Navy Advanced Arresting Gear for new carriers survives demanding test – Business Insider

  • The US Navy recently achieved a milestone in the development of the Advanced Arresting Gear for its new Ford-class aircraft carriers.
  • During a test at the Runway Arrested Landing Site in Lakehurst, New Jersey, a test team was able to recover aircraft 22 times in just over 26 minutes.
  • One of the Navy’s ambitions for Ford-class carriers is increasing lethality by achieving a higher sortie rate than Nimitz-class carriers by using electromagnetic catapults, advanced weapons elevators, and new arresting gear.
  • Visit Business Insider’s homepage for more stories.

The US Navy recently achieved a milestone in the development of its advanced aircraft-recovery capabilities for its new supercarriers, Naval Air Systems Command announced this week.

During a challenging test of the Advanced Arresting Gear (AAG) for the Navy’s new Ford-class aircraft carriers at the Runway Arrested Landing Site in Lakehurst, New Jersey, in October, the Navy was able to pull off 22 aircraft recoveries in about 26 minutes.

The AAG, a General Atomics turbo-electric aircraft-recovery system built as a more advanced alternative to the MK 7 hydraulic arresting gear used on the Navy’s Nimitz-class carriers, is part of a suite of new technology incorporated into the Ford-class carriers.

Like the Electromagnetic Aircraft Launch System and the Advanced Weapons Elevators, the arresting gear has also had its share of problems during the development process, but the Navy is making progress.

Navy Gerald Ford aircraft carrier FA-18 Super Hornet landing

An F/A-18F Super Hornet.
US Navy/Mass Comm. Specialist 3rd Class Elizabeth A. Thompson


In August, the AAG was given a green light to recover all “props and jets,” according to the Aircraft Recovery Bulletin released that month. But now the Navy wants to make sure it can meet sortie-generation requirements: 28 aircraft recoveries in 21 minutes.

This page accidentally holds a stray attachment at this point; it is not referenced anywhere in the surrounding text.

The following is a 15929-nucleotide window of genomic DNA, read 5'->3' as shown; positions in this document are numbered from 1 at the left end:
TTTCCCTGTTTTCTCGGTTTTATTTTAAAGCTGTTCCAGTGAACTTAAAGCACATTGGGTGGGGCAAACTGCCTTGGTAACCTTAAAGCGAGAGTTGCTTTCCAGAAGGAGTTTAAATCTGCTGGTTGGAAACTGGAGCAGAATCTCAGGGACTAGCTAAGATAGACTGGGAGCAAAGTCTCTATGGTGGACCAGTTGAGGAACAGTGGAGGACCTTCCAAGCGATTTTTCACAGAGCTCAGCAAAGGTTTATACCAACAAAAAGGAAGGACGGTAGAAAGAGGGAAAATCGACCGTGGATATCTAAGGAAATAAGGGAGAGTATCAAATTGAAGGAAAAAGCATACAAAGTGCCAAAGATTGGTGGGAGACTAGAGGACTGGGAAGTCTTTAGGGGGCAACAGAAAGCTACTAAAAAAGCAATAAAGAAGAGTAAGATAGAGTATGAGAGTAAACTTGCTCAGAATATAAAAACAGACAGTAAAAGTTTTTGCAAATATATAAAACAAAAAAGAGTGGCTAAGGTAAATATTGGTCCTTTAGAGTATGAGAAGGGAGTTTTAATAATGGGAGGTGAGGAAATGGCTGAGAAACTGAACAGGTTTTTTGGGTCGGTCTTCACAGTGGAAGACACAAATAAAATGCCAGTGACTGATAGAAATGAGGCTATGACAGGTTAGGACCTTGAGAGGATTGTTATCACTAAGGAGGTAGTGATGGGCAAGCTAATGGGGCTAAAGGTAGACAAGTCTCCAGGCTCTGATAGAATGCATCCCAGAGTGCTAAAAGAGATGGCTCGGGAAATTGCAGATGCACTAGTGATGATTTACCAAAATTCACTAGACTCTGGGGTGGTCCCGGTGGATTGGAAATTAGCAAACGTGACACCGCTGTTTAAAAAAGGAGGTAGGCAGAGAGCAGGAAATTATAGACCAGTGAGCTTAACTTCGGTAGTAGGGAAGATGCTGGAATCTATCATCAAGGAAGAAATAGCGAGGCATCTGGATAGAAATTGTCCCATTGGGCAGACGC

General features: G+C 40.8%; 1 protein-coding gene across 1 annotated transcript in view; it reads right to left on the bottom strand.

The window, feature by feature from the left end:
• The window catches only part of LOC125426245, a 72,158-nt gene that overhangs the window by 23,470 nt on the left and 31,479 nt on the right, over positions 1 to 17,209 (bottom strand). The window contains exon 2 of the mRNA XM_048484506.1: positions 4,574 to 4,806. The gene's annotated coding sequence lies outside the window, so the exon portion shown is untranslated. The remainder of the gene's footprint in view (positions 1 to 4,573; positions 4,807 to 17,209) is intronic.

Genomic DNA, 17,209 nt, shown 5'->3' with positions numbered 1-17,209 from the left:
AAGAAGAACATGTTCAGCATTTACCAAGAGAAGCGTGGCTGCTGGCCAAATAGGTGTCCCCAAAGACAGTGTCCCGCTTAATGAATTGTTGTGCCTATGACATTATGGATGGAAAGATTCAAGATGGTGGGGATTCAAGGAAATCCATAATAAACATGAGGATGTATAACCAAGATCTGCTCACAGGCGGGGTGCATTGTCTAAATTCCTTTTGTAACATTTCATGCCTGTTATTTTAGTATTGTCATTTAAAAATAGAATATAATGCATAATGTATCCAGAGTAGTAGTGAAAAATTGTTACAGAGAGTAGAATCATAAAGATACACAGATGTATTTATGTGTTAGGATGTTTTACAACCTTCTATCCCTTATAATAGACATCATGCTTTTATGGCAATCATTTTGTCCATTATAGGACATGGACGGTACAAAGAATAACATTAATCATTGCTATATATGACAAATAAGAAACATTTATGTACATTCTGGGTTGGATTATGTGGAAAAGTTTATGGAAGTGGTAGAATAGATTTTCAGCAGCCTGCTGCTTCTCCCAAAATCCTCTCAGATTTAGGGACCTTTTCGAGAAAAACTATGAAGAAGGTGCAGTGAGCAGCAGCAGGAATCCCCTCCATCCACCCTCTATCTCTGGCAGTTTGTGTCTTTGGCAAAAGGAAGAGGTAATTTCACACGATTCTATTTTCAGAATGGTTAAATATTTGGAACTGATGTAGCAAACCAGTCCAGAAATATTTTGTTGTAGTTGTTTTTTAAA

During the recent two-day AAG tests, the Navy team evaluated the ability of the AAG’s thermal-management system to handle the heat produced by fast-paced flight operations, NAVAIR said.

The Navy carried out the test with a single-wire system, rather than the three-wire system on the new carriers.

While the land-based testing has certain limitations that would not otherwise be seen with ship-based testing, which is expensive, dependent on the ship’s schedule and done only to confirm land-based testing results, the results of the latest tests were good, NAVAIR told Business Insider.

“This never-before accomplished test event was effectively executed with herculean efforts by a collaborative program office-fleet team,” Capt. Ken Sterbenz, Aircraft Launch and Recovery Equipment program manager, said in a statement.

“This achievement represents a significant datapoint for AAG performance as experienced at our single engine land-based site. I’m highly confident with AAG going into CVN 78 Aircraft Compatibility Testing early next year where the full, three-engine recovery system configuration will be utilized.”

The recent testing involved five F/A-18E/F Super Hornets, 25 maintainers from Carrier Air Wing 8, six pilots from Air Test and Evaluation Squadron 23, and two sailors from the USS Gerald R. Ford, which is the first of a new class of carriers and the most advanced flattop in the Navy’s arsenal.

As of September, the AAG test program had completed more than 2,600 dead-load arrestments at the Jet Car Track Site and over 1,570 arrestments at the Runway Arrested Landing Site, NAVAIR said. The Ford has executed 747 sorties so far. Flight operations aboard CVN 78 are expected to begin early next year.

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